“England will be a big challenge but we appreciate it”
When you’re 6ft 6in and a few sacks of sugar under 19 you wouldn’t expect to always look up to your dad, but for Seb Davies it’s reality with his dad a dizzying 6ft 9in and three other brothers of a similar size to the second row from Cardiff and Wales.
Food bills on Kingsland Road, the quiet suburban road in which Davies grew up, in Whitchurch, must have been astronomical and it will come as no surprise to learn that he was ferried from Garth Mountain to Pentyrch RFC at a tender age, where he started to develop his love of the game.
Whitchurch we know has produced some pretty stunning sportsmen with Sam Warburton, Geraint Thomas and Gareth Bale hailing from the school and more could be on the way with Davies’ second-row team-mate Christ Tshiunza having been there raised.
Davies himself was schooled at the Welsh-speaking Glantaf, a former pupil of Jamie Roberts and Rhys Patchell. If he didn’t play rugby, he was a marauding midfielder, a soft-handed cricketer of considerable stature, an avid swimmer. It was this multi-sport formation that helped Davies become one of Wales’ most skilled strikers.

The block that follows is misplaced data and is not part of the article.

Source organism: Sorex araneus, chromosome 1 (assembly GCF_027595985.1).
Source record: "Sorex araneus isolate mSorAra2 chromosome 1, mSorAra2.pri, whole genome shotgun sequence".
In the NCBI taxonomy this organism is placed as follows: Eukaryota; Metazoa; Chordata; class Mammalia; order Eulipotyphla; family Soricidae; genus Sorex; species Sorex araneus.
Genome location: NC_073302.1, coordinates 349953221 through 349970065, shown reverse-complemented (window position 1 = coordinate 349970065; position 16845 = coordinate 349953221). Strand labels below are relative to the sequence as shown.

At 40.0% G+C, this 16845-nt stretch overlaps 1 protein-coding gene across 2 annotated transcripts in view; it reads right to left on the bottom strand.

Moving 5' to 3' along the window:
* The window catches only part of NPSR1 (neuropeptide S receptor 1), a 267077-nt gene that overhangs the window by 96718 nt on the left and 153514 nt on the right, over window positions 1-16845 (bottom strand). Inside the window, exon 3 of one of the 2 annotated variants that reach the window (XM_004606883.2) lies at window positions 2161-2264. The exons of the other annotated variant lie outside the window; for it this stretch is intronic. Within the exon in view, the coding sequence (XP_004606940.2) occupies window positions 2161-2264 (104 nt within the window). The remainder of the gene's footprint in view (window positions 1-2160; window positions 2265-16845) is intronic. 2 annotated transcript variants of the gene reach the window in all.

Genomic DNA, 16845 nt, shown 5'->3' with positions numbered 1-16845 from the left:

Davies is reluctant about his gifts, however. Softly speaking and smiling from a Zoom at the Wales base at the Vale, he speaks as if he had slipped into an accidental vocation. “After school, I did a BTEC and went to university. My rugby coach, Clive Jones, put me in the forwards, so I did a sports degree, focused on rugby and it went from there.
To fill in the gaps, it should be noted that Davies is still only 25 but has already racked up almost 100 appearances for Cardiff, showing his career-best form over the past 12 months. At Test level, after replacing Will Rowlands at the end of the match against Scotland, he made his 14and appearance for Wales in what has been a smoldering Test career to date. With Wales well supplied in the engine room, the departures of Jake Ball and Cory Hill to Japan and the untimely injury of captain Alun Wyn Jones have meant playing time in Wales’ last six Test squads , much to his relief.
“To be honest, the last two years have been a bit frustrating because I’ve played well for the Blues, but I haven’t had as many games for Wales. It’s difficult because there are lots of good players around the second line and the back line is flooded with quality.